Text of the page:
MedStar Authors catalog › Details for: Metabolic Profiles of Obesity in American Indians: The Strong Heart Family Study.
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Metabolic Profiles of Obesity in American Indians: The Strong Heart Family Study.

by Umans, Jason G; Howard, Barbara V.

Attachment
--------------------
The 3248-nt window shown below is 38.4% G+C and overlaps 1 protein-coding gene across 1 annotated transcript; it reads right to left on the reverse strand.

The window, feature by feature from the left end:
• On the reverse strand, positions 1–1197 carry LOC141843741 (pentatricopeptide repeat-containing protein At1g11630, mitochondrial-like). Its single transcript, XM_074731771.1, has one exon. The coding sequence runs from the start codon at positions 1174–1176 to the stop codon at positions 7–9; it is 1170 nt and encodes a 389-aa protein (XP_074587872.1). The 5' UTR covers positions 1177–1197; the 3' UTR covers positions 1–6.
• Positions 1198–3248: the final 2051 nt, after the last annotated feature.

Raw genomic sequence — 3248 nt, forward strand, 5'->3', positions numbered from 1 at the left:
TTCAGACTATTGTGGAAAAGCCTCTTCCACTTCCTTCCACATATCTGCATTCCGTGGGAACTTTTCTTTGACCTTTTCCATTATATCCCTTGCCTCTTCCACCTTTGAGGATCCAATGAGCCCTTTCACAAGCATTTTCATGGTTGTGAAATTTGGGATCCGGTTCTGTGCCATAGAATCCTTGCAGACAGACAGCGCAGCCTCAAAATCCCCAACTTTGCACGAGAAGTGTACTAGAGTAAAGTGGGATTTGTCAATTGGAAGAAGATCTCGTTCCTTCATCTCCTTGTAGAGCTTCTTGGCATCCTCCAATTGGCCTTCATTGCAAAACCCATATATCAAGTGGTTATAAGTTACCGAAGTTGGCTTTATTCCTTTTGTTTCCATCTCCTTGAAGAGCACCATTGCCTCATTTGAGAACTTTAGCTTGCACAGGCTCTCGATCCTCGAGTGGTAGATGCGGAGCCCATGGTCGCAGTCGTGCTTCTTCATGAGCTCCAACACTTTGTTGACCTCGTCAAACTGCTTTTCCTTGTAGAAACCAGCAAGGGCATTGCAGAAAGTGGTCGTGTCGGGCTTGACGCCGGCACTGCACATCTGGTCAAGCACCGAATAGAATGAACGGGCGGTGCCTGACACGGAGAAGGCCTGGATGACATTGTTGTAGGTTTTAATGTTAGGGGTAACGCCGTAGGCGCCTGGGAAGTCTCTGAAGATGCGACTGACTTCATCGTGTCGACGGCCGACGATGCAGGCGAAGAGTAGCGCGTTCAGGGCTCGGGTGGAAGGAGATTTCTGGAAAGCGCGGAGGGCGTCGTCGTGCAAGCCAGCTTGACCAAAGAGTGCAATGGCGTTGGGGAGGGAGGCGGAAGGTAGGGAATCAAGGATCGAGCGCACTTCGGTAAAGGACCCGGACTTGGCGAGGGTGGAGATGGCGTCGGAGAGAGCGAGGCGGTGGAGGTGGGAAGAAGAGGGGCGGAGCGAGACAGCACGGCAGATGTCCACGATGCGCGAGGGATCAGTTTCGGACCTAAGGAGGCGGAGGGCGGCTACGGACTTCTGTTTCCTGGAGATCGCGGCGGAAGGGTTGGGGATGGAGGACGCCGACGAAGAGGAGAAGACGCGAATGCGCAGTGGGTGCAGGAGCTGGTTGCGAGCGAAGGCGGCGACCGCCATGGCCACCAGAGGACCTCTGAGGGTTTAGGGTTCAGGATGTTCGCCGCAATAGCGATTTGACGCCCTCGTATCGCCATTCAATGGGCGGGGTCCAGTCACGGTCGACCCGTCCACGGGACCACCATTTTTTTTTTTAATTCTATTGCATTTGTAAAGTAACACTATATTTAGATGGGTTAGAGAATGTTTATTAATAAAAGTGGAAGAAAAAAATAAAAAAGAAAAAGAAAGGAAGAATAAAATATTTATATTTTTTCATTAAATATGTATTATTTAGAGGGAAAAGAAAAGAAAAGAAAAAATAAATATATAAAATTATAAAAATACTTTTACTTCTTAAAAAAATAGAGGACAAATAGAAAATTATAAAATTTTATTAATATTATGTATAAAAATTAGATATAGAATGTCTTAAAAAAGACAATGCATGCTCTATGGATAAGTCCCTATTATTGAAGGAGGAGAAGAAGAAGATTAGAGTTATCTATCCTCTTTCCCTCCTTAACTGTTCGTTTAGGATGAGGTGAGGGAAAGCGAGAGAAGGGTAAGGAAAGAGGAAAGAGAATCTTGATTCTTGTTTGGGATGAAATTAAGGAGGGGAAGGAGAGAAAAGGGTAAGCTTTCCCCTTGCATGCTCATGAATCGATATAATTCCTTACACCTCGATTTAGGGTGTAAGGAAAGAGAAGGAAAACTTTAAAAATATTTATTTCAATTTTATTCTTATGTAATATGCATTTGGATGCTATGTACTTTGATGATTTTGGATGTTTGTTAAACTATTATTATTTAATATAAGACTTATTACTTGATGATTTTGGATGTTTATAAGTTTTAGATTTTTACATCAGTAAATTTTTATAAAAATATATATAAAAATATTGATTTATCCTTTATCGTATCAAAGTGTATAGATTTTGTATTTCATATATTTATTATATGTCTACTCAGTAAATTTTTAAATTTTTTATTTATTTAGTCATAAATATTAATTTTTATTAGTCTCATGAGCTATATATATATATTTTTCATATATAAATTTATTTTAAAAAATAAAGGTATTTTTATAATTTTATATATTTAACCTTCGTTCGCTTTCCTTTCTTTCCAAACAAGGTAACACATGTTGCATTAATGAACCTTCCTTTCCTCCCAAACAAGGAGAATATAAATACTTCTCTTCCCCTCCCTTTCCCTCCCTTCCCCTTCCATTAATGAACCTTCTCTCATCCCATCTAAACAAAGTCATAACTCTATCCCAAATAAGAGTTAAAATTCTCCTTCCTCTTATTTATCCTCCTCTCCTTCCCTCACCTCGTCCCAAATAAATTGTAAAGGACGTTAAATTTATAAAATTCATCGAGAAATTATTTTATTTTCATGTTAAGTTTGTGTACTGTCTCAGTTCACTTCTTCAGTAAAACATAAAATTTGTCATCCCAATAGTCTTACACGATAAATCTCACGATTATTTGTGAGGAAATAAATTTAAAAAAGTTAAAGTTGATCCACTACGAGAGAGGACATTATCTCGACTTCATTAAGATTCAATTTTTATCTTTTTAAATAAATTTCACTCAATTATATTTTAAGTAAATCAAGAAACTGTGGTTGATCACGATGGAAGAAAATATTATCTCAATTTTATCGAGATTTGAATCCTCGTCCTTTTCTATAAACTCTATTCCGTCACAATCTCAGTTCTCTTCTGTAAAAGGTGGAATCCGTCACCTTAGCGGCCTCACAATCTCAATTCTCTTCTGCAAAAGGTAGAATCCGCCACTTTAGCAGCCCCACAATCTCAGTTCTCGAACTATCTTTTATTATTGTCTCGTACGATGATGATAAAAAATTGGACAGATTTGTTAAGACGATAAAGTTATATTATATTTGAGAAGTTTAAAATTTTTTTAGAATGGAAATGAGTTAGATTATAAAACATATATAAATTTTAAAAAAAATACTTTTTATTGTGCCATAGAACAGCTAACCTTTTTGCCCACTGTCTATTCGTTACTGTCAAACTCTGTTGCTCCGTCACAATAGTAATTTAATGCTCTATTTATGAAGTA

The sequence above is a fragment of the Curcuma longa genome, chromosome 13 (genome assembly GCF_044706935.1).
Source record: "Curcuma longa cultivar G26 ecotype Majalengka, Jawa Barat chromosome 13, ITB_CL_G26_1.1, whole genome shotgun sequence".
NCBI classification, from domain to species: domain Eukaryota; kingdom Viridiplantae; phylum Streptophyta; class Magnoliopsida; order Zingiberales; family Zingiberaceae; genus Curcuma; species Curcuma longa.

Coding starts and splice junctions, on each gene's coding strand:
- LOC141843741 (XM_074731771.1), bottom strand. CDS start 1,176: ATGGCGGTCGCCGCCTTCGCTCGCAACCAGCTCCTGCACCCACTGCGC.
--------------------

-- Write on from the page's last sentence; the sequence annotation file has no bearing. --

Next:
Citation: PLoS ONE [Electronic Resource]. 11(7):e0159548, 2016.Journal: PloS one.Published: 2016ISSN: 1932-6203.Full author list: Zhao Q; Zhu Y; Best LG; Umans JG; Uppal K; Tran VT; Jones DP; Lee ET; Howard BV; Zhao J.UI/PMID: 27434237.Subject(s): Adolescent | Adult | Amino Acids/bl [Blood] | Blood Glucose/me [Metabolism] | Body Mass Index | Chromatography, Liquid | Databases, Factual | Fasting | Female | Humans | *Indians, North American | Insulin Resistance | Male | Mass Spectrometry | *Metabolome | Metabolomics/mt [Methods] | Middle Aged | *Obesity/bl [Blood] | Obesity/di [Diagnosis] | *Obesity/eh [Ethnology] | Obesity/pp [Physiopathology] | Peptides/bl [Blood] | Prospective Studies | Risk Factors | Sphingolipids/bl [Blood] | Steroids/bl [Blood] | United States | Waist CircumferenceInstitution(s): MedStar Health Research InstituteActivity type: Journal Article.Medline article type(s): Journal ArticleOnline resources: Click here to access online Digital Object Identifier: https://dx.doi.org/10.1371/journal.pone.0159548 (Click here) Abbreviated citation: PLoS ONE. 11(7):e0159548, 2016.Local Holdings: Available online through MWHC library: 2006 - present.Abstract: Obesity is a typical metabolic disorder resulting from the imbalance between energy intake and expenditure. American Indians suffer disproportionately high rates of obesity and diabetes. The goal of this study is to identify metabolic profiles of obesity in 431 normoglycemic American Indians participating in the Strong Heart Family Study. Using an untargeted liquid chromatography-mass spectrometry, we detected 1,364 distinct m/z features matched to known compounds in the current metabolomics databases. We conducted multivariate analysis to identify metabolic profiles for obesity, adjusting for standard obesity indicators. After adjusting for covariates and multiple testing, five metabolites were associated with body mass index and seven were associated with waist circumference. Of them, three were associated with both. Majority of the obesity-related metabolites belongs to lipids, e.g., fatty amides, sphingolipids, prenol lipids, and steroid derivatives. Other identified metabolites are amino acids or peptides. Of the nine identified metabolites, five metabolites (oleoylethanolamide, mannosyl-diinositol-phosphorylceramide, pristanic acid, glutamate, and kynurenine) have been previously implicated in obesity or its related pathways. Future studies are warranted to replicate these findings in larger populations or other ethnic groups.

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